right of way: giving God room to move — 11 Comments

  1. Praying for you Shannon as you navigate these waters with your precious bundles of energy and joy. Those appointments seem to take the whole day out of an already stretched thin school day.

  2. I haven’t commented for a while, but want to say how much I appreciate your blog.

    I was at the dentist’s the other day with my daughter, waiting to find out what her treatment will be, as she is missing half of her adult teeth. They had notices up in the waiting room saying that there will be charges for treatment, and that they will only allow $50 to be outstanding, and I had a sinking feeling, as I had assumed the treatment would be covered by our public health system, and our finances are already tight. But then this thought came, that if we are going to be charged, God already knows about it, and He will take care of it. Beautiful peace. :) It sounds so simple, but it was a light bulb moment for me.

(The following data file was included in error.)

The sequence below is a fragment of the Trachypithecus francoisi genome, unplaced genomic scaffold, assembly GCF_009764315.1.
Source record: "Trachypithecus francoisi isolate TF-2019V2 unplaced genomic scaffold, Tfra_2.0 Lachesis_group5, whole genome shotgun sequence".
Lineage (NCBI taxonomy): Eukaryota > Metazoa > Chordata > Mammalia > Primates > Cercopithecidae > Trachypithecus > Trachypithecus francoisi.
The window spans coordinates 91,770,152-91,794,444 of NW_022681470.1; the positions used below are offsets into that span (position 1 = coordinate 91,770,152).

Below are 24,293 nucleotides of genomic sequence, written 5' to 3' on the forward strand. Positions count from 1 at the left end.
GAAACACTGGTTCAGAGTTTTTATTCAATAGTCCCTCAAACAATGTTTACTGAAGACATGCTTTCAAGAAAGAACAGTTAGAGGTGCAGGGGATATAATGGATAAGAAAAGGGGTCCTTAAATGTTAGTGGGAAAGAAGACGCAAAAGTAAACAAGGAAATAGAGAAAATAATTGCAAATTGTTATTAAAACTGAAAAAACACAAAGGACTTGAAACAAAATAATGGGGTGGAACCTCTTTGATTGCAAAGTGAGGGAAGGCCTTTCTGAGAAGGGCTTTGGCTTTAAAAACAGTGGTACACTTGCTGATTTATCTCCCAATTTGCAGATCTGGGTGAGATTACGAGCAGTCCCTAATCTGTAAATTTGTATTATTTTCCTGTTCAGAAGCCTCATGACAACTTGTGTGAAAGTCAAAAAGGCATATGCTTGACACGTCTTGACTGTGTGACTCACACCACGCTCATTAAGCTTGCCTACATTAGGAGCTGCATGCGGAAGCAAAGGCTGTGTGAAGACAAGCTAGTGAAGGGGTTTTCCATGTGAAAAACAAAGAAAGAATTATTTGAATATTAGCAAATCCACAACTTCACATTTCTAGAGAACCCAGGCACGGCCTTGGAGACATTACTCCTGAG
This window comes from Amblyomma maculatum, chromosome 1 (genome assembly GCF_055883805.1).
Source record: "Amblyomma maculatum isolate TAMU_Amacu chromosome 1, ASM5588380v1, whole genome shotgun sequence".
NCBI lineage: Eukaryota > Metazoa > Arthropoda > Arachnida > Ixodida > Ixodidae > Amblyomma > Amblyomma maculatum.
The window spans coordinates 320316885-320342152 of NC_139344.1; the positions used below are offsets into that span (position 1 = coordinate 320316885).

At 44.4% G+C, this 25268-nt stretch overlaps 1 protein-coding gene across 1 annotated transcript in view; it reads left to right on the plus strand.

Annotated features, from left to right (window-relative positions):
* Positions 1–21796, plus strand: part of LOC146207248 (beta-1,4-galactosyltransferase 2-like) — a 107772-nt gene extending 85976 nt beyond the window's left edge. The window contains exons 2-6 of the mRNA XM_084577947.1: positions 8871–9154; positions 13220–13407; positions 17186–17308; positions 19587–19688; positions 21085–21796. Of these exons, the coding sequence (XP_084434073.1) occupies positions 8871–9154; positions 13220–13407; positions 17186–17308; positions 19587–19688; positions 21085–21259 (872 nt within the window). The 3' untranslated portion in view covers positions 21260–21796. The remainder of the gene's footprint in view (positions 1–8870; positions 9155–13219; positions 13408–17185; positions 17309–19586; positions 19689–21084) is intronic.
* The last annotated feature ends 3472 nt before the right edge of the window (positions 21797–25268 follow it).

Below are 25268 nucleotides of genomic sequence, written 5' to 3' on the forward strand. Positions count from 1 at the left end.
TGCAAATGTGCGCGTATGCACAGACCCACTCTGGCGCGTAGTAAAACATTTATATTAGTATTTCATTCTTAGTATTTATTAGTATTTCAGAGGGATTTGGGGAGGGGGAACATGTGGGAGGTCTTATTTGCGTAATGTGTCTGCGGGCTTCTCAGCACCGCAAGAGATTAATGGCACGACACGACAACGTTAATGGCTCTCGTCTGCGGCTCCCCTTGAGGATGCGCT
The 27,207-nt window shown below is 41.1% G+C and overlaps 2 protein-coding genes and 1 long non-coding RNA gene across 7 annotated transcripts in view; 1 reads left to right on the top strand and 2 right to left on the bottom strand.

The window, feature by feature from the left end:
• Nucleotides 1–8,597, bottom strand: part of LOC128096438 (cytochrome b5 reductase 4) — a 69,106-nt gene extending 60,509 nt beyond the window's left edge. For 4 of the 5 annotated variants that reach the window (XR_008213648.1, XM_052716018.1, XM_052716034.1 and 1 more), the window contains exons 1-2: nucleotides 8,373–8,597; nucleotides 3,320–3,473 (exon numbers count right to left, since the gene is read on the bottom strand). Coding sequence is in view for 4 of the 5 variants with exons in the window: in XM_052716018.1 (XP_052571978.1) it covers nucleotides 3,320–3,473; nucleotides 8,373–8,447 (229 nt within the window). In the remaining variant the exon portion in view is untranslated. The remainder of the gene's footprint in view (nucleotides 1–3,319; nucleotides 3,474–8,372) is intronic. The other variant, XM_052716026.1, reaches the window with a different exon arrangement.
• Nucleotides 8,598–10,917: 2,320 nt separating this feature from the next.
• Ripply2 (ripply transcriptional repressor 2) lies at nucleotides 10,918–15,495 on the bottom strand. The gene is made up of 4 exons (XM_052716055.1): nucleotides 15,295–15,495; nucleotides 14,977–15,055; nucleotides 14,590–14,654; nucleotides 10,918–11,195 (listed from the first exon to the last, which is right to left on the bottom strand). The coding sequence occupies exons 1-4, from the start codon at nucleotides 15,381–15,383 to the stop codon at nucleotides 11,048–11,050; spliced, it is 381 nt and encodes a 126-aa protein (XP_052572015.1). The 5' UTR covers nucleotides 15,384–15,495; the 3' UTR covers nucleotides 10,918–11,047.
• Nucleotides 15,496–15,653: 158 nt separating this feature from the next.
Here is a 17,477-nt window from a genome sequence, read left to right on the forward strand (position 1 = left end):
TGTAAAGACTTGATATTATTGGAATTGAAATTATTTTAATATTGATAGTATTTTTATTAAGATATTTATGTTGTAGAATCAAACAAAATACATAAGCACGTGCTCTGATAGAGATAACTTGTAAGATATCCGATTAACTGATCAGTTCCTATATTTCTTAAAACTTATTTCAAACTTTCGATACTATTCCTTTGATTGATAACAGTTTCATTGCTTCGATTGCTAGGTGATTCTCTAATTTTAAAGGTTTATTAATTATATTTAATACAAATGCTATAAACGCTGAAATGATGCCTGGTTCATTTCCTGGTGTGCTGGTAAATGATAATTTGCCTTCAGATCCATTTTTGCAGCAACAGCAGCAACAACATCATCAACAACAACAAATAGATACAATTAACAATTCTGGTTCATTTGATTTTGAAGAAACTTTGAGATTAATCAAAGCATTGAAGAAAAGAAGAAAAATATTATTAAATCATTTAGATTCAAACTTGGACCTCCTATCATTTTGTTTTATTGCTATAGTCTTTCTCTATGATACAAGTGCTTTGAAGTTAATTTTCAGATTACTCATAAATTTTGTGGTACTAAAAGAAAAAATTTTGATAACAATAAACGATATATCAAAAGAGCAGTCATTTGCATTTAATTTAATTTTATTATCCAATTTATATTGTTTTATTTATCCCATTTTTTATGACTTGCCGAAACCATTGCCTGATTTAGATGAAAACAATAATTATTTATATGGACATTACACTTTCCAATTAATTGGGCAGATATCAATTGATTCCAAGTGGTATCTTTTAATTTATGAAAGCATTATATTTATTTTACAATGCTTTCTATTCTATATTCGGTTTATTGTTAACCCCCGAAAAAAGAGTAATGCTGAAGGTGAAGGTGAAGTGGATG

It seems as though thankfulness is a spiritual discipline. I’ve not thought about it this way before, though am much better than I once was at finding things to be thankful for in the midst of difficulties (a la Pollyanna), but not thanking God for those difficult things themselves. That is another step up.

  3. Oh, yes! Such a good read, as always. Thanks for your faithfulness in sharing your heart, dear friend! I needed to read this today. Xo

  4. This verse really hits home:

    ” Rejoice always, pray without ceasing, give thanks in all circumstances; for this is the will of God in Christ Jesus for you. Do not quench the Spirit.”

    It’s almost as if there should be an “in other words” tucked in there. “In other words, don’t quench the Spirit.”

    I love what Patty said about the pace at which you post, and I agree. When you do post, I always know it will be worth my read. Thank you for sharing this and I’m praying for your daughter, your family, and YOU.

    • “In other words” — exactly!